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The Cranberries’ No Need to Argue Hits the G-Spot With a Few Songs

This review of ‘No Need to Argue’ originally appeared in the November 1994 issue of SPIN. In celebration of the album’s 25th anniversary on October 3, we are republishing it now.

Rating: Whoa! Slow down, pal! This album is pretty good, but you can’t buy everything in the store. Can you?

Oh, Dolores. Was ever a singer more aptly named? When she sighed the most perfect pop couplet of the decade—“You’ve got me wrapped around your finger / Do you have to let it linger?”—didn’t she sort of sound dolores or dolorous or doleful or something?

No critic-created musical sub-genre of recent years has been more worthy of mass derision than the bastion of the pale, the asthmatic, and the romantically incontinent known as “dream pop.” It wasn’t so long ago that we had a mini-Prozac Nation full of these ethereal gals who submerged their little whispery odes to eating disorders under waterfalls of astringent guitars.

I was guilty as sin of initially dismissing the Cranberries as the latest shipment of addled janglers, but that was before I realized they flew in the face of every dream-pop convention by turning the vocals up. And once Dolores O’Riordan’s tones lured you, like a leprechaun in search of missing gold, toward “Linger” and “Dreams,” it became apparent that again, unlike its sub-genre contemporaries, the group could take its atmospherics and make songs out of them.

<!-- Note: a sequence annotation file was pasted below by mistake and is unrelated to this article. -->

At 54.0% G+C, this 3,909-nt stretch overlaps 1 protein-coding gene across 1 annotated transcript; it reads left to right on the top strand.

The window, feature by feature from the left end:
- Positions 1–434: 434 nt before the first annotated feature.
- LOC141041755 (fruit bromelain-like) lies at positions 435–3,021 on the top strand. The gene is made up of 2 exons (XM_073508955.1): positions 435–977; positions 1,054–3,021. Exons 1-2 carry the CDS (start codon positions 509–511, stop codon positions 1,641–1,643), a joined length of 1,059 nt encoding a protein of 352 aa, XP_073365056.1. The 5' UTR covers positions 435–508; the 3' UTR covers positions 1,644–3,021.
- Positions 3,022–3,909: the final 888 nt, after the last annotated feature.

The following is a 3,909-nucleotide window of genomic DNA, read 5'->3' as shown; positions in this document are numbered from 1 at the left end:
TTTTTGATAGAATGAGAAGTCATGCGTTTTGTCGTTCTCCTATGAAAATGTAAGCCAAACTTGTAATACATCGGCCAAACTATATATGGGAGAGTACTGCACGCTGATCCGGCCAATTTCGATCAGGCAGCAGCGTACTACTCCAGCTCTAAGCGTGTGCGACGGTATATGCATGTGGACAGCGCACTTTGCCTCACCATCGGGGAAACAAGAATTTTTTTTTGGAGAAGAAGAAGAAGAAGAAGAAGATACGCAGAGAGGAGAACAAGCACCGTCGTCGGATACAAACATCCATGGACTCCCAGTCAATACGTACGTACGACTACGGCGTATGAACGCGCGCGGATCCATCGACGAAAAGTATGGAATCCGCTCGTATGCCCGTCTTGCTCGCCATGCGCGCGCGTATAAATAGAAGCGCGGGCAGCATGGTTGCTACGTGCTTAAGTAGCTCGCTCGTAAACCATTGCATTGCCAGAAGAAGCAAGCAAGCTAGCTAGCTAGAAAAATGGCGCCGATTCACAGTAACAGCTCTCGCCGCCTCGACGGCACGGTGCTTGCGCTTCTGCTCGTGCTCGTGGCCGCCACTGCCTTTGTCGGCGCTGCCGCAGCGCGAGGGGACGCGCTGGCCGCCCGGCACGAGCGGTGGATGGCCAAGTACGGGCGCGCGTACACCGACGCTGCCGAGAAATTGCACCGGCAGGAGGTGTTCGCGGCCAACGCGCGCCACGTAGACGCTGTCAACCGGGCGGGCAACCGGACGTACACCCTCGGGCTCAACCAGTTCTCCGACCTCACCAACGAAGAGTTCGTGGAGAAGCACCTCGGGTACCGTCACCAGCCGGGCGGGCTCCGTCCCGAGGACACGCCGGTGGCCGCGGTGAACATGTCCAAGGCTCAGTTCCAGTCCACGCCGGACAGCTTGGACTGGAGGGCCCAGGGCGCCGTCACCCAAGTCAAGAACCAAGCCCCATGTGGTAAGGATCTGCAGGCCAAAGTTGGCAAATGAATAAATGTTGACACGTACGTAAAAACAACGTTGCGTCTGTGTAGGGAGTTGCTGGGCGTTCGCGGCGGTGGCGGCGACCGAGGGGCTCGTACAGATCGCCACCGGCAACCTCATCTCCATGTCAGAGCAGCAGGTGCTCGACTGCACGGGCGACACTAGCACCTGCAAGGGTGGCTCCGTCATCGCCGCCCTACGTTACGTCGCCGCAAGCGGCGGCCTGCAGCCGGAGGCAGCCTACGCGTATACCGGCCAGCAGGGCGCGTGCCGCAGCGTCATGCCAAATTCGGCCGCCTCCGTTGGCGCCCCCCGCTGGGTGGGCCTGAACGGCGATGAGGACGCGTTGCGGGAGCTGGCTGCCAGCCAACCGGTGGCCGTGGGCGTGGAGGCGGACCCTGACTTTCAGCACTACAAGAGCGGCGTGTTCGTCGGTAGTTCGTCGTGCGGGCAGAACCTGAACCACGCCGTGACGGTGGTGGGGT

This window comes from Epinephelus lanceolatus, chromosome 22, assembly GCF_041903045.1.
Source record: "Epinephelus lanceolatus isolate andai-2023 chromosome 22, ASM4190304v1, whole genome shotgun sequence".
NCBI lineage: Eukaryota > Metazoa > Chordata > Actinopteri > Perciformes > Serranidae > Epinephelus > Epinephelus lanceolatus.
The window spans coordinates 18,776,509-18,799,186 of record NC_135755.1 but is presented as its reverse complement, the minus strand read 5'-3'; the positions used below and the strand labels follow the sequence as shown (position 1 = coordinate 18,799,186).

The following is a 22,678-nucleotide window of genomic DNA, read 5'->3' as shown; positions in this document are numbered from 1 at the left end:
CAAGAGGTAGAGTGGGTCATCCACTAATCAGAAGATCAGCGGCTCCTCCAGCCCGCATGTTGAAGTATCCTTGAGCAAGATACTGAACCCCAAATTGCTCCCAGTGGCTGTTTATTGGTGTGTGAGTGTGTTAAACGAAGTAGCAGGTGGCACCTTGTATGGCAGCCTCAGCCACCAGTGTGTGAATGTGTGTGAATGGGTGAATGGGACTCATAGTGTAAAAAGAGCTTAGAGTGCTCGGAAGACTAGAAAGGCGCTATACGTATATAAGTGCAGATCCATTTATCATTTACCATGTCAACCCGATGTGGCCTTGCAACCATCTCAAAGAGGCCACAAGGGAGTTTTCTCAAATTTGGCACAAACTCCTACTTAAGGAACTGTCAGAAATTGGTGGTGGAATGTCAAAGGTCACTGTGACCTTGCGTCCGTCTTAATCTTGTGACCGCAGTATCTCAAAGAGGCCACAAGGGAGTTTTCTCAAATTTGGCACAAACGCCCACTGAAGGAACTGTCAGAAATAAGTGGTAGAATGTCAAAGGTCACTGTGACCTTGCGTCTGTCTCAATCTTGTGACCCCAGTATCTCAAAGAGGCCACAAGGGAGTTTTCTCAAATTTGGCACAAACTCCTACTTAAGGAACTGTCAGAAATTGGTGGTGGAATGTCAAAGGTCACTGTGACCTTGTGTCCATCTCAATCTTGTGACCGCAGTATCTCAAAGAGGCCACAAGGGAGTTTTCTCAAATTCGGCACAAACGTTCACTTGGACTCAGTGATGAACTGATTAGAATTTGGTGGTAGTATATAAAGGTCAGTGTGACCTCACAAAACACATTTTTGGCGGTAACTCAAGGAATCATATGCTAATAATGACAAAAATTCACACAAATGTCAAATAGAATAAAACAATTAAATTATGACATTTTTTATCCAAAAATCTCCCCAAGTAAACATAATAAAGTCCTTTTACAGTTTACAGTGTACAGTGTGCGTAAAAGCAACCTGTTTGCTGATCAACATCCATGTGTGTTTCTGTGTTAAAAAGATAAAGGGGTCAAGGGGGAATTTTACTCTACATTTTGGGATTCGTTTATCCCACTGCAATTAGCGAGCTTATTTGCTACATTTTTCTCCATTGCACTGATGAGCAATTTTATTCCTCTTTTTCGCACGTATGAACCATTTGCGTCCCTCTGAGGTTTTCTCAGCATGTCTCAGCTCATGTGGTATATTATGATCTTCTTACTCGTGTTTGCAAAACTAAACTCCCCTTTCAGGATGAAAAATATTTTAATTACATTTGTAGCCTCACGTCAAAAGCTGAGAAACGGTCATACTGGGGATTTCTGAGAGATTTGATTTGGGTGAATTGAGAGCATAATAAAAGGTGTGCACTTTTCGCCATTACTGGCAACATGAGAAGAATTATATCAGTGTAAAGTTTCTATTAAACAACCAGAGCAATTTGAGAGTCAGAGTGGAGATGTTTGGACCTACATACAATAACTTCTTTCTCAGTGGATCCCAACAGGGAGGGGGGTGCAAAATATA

They’re somewhat more miserly with that skill on No Need to Argue, hitting the G-spot on only three occasions. Ironically, the song that starts off as a Northern Irish version of the Great British Mistake (previously made by the likes of ABC, the Human League, and Spandau Ballet when they were overcome by the urge to prove that they could rock!) is the record’s high point. “Zombie,” a slap at the legacy of violence that keeps their homeland mired in the past, lurches between grindcore and whimsy, with O’Riordan mood-swinging from her normal soothing allure into growling and barnyard impersonations.

Cautious consumers looking for another “Linger” may face disappointment. Of the trio of sweeties on offer, “Twenty One” is as beautiful now as it was when Cyndi Lauper did it and it was called “Time After Time”; “Dreaming My Dreams” is not the Waylon Jennings song, but it’s not hurt by the comparison; and the lovely title track is a perky Buddy Holly-style pop song rendered hymnlike by voice and single-finger organ accompaniment. These are gorgeous songs, but in a year when we learned that Zingalamaduni is Swahili for “sophomore jinx,” they may not be enough to keep a career afloat.